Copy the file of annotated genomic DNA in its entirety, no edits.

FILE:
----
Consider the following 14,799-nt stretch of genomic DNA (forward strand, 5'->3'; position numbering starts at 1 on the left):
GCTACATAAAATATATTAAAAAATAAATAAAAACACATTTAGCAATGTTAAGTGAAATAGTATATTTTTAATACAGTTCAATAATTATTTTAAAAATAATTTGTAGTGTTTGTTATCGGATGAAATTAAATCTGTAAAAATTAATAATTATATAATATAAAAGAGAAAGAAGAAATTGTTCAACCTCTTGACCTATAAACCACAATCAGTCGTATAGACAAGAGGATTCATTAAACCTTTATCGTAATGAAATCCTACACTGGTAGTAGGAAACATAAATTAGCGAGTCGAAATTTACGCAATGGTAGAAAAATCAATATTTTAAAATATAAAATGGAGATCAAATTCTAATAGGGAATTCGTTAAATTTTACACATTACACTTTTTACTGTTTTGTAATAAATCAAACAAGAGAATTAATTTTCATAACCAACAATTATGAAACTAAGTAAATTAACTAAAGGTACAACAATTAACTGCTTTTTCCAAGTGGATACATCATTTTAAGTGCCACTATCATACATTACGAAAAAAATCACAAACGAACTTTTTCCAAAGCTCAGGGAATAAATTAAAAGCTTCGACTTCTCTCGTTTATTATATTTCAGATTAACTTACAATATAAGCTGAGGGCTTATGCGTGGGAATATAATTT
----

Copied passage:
Consider the following 14,799-nt stretch of genomic DNA (forward strand, 5'->3'; position numbering starts at 1 on the left):
GCTACATAAAATATATTAAAAAATAAATAAAAACACATTTAGCAATGTTAAGTGAAATAGTATATTTTTAATACAGTTCAATAATTATTTTAAAAATAATTTGTAGTGTTTGTTATCGGATGAAATTAAATCTGTAAAAATTAATAATTATATAATATAAAAGAGAAAGAAGAAATTGTTCAACCTCTTGACCTATAAACCACAATCAGTCGTATAGACAAGAGGATTCATTAAACCTTTATCGTAATGAAATCCTACACTGGTAGTAGGAAACATAAATTAGCGAGTCGAAATTTACGCAATGGTAGAAAAATCAATATTTTAAAATATAAAATGGAGATCAAATTCTAATAGGGAATTCGTTAAATTTTACACATTACACTTTTTACTGTTTTGTAATAAATCAAACAAGAGAATTAATTTTCATAACCAACAATTATGAAACTAAGTAAATTAACTAAAGGTACAACAATTAACTGCTTTTTCCAAGTGGATACATCATTTTAAGTGCCACTATCATACATTACGAAAAAAATCACAAACGAACTTTTTCCAAAGCTCAGGGAATAAATTAAAAGCTTCGACTTCTCTCGTTTATTATATTTCAGATTAACTTACAATATAAGCTGAGGGCTTATGCGTGGGAATATAATTT